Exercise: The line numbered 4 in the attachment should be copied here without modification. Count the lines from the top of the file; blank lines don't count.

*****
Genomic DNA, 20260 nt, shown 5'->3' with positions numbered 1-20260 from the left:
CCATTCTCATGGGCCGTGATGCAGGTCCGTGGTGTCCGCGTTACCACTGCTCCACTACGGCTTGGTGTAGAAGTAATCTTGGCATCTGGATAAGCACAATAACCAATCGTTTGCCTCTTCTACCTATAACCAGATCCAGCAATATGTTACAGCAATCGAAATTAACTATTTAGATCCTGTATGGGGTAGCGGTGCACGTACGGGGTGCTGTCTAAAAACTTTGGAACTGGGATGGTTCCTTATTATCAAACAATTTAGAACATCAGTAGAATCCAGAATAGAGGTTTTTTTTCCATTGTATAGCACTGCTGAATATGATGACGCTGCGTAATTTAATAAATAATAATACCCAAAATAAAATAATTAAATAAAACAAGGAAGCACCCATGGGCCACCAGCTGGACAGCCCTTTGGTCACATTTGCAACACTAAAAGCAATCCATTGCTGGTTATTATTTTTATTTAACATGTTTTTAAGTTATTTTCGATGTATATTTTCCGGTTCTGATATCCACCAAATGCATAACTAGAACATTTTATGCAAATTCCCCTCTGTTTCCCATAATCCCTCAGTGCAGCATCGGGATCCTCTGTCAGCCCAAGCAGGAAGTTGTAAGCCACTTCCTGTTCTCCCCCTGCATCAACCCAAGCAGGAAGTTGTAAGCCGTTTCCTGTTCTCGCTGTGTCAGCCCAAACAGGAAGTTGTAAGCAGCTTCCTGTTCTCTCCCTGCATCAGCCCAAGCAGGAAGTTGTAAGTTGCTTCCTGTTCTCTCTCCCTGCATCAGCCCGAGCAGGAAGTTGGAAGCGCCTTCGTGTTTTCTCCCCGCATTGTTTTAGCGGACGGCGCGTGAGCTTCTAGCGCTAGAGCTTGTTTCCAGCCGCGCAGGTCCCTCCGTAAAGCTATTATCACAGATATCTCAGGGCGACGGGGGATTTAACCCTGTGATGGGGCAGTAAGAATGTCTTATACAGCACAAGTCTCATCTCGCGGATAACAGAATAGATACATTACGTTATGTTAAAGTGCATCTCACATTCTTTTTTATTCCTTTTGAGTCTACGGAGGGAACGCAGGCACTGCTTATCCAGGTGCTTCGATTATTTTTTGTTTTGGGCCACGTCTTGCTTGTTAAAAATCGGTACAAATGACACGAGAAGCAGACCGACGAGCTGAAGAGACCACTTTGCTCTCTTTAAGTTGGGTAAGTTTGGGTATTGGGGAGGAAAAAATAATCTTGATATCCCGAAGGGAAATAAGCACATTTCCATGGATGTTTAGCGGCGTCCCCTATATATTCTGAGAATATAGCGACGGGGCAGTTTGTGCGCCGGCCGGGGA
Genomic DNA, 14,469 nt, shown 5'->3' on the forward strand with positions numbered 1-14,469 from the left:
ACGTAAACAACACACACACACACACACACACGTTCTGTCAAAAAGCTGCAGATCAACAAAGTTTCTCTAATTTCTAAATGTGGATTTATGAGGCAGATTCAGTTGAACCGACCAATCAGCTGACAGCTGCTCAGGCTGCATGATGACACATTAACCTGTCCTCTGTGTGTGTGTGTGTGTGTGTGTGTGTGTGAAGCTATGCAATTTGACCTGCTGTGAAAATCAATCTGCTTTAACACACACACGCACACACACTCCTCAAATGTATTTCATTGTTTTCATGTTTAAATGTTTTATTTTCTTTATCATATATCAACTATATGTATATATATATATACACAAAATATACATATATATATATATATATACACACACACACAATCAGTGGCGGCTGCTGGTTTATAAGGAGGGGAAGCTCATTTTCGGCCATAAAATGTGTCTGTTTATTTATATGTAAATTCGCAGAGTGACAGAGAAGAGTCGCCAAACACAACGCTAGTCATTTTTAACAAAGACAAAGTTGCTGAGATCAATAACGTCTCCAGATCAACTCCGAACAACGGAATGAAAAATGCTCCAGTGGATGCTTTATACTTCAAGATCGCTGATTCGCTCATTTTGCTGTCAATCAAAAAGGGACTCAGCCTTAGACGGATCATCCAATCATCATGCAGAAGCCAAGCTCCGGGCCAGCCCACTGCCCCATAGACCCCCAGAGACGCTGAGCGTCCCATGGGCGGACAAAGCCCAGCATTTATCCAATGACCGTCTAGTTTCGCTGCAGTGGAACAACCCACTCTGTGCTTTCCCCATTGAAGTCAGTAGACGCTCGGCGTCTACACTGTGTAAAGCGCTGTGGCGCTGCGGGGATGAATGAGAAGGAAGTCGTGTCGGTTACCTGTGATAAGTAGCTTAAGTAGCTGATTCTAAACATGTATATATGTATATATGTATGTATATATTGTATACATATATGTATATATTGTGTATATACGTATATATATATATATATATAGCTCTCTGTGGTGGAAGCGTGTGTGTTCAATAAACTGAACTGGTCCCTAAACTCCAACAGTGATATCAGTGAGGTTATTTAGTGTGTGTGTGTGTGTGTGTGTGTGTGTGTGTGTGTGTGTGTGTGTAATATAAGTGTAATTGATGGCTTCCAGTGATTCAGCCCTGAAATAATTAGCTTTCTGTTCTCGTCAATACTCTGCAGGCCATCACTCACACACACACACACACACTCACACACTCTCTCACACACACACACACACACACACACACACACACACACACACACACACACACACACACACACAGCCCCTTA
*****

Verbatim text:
ACGTAAACAACACACACACACACACACACACGTTCTGTCAAAAAGCTGCAGATCAACAAAGTTTCTCTAATTTCTAAATGTGGATTTATGAGGCAGATTCAGTTGAACCGACCAATCAGCTGACAGCTGCTCAGGCTGCATGATGACACATTAACCTGTCCTCTGTGTGTGTGTGTGTGTGTGTGTGTGTGTGAAGCTATGCAATTTGACCTGCTGTGAAAATCAATCTGCTTTAACACACACACGCACACACACTCCTCAAATGTATTTCATTGTTTTCATGTTTAAATGTTTTATTTTCTTTATCATATATCAACTATATGTATATATATATATACACAAAATATACATATATATATATATATATACACACACACACAATCAGTGGCGGCTGCTGGTTTATAAGGAGGGGAAGCTCATTTTCGGCCATAAAATGTGTCTGTTTATTTATATGTAAATTCGCAGAGTGACAGAGAAGAGTCGCCAAACACAACGCTAGTCATTTTTAACAAAGACAAAGTTGCTGAGATCAATAACGTCTCCAGATCAACTCCGAACAACGGAATGAAAAATGCTCCAGTGGATGCTTTATACTTCAAGATCGCTGATTCGCTCATTTTGCTGTCAATCAAAAAGGGACTCAGCCTTAGACGGATCATCCAATCATCATGCAGAAGCCAAGCTCCGGGCCAGCCCACTGCCCCATAGACCCCCAGAGACGCTGAGCGTCCCATGGGCGGACAAAGCCCAGCATTTATCCAATGACCGTCTAGTTTCGCTGCAGTGGAACAACCCACTCTGTGCTTTCCCCATTGAAGTCAGTAGACGCTCGGCGTCTACACTGTGTAAAGCGCTGTGGCGCTGCGGGGATGAATGAGAAGGAAGTCGTGTCGGTTACCTGTGATAAGTAGCTTAAGTAGCTGATTCTAAACATGTATATATGTATATATGTATGTATATATTGTATACATATATGTATATATTGTGTATATACGTATATATATATATATATATAGCTCTCTGTGGTGGAAGCGTGTGTGTTCAATAAACTGAACTGGTCCCTAAACTCCAACAGTGATATCAGTGAGGTTATTTAGTGTGTGTGTGTGTGTGTGTGTGTGTGTGTGTGTGTGTGTGTGTGTAATATAAGTGTAATTGATGGCTTCCAGTGATTCAGCCCTGAAATAATTAGCTTTCTGTTCTCGTCAATACTCTGCAGGCCATCACTCACACACACACACACACACTCACACACTCTCTCACACACACACACACACACACACACACACACACACACACACACACACACACACACACACACAGCCCCTTA